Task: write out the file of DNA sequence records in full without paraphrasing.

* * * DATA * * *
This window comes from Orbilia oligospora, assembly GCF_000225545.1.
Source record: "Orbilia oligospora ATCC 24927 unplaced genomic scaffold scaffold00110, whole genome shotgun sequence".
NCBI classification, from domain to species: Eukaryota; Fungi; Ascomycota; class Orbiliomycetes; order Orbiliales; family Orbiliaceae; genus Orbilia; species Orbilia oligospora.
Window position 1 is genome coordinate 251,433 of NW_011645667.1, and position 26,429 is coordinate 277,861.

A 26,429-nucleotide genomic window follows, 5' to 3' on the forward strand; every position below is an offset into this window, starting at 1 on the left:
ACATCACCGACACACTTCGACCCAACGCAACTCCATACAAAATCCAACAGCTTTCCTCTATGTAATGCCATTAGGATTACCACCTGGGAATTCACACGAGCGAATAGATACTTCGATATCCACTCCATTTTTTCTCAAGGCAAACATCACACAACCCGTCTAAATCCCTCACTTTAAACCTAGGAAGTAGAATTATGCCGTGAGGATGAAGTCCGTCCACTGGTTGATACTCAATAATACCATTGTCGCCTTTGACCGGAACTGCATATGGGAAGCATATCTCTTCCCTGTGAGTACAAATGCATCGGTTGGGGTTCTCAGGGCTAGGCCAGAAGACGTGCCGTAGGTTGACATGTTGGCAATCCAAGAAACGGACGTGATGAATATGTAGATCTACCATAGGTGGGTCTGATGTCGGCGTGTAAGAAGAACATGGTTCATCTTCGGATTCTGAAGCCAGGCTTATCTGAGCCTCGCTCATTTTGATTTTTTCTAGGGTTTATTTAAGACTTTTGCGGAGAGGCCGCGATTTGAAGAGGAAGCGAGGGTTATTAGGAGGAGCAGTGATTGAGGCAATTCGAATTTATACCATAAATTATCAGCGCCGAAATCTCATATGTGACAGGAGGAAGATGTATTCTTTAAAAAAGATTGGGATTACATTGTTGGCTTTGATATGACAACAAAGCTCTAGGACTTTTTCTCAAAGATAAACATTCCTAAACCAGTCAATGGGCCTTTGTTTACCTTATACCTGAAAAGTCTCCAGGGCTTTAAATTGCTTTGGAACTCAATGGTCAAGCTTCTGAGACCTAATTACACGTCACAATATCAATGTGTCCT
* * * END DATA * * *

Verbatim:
This window comes from Orbilia oligospora, assembly GCF_000225545.1.
Source record: "Orbilia oligospora ATCC 24927 unplaced genomic scaffold scaffold00110, whole genome shotgun sequence".
NCBI classification, from domain to species: Eukaryota; Fungi; Ascomycota; class Orbiliomycetes; order Orbiliales; family Orbiliaceae; genus Orbilia; species Orbilia oligospora.
Window position 1 is genome coordinate 251,433 of NW_011645667.1, and position 26,429 is coordinate 277,861.

A 26,429-nucleotide genomic window follows, 5' to 3' on the forward strand; every position below is an offset into this window, starting at 1 on the left:
ACATCACCGACACACTTCGACCCAACGCAACTCCATACAAAATCCAACAGCTTTCCTCTATGTAATGCCATTAGGATTACCACCTGGGAATTCACACGAGCGAATAGATACTTCGATATCCACTCCATTTTTTCTCAAGGCAAACATCACACAACCCGTCTAAATCCCTCACTTTAAACCTAGGAAGTAGAATTATGCCGTGAGGATGAAGTCCGTCCACTGGTTGATACTCAATAATACCATTGTCGCCTTTGACCGGAACTGCATATGGGAAGCATATCTCTTCCCTGTGAGTACAAATGCATCGGTTGGGGTTCTCAGGGCTAGGCCAGAAGACGTGCCGTAGGTTGACATGTTGGCAATCCAAGAAACGGACGTGATGAATATGTAGATCTACCATAGGTGGGTCTGATGTCGGCGTGTAAGAAGAACATGGTTCATCTTCGGATTCTGAAGCCAGGCTTATCTGAGCCTCGCTCATTTTGATTTTTTCTAGGGTTTATTTAAGACTTTTGCGGAGAGGCCGCGATTTGAAGAGGAAGCGAGGGTTATTAGGAGGAGCAGTGATTGAGGCAATTCGAATTTATACCATAAATTATCAGCGCCGAAATCTCATATGTGACAGGAGGAAGATGTATTCTTTAAAAAAGATTGGGATTACATTGTTGGCTTTGATATGACAACAAAGCTCTAGGACTTTTTCTCAAAGATAAACATTCCTAAACCAGTCAATGGGCCTTTGTTTACCTTATACCTGAAAAGTCTCCAGGGCTTTAAATTGCTTTGGAACTCAATGGTCAAGCTTCTGAGACCTAATTACACGTCACAATATCAATGTGTCCT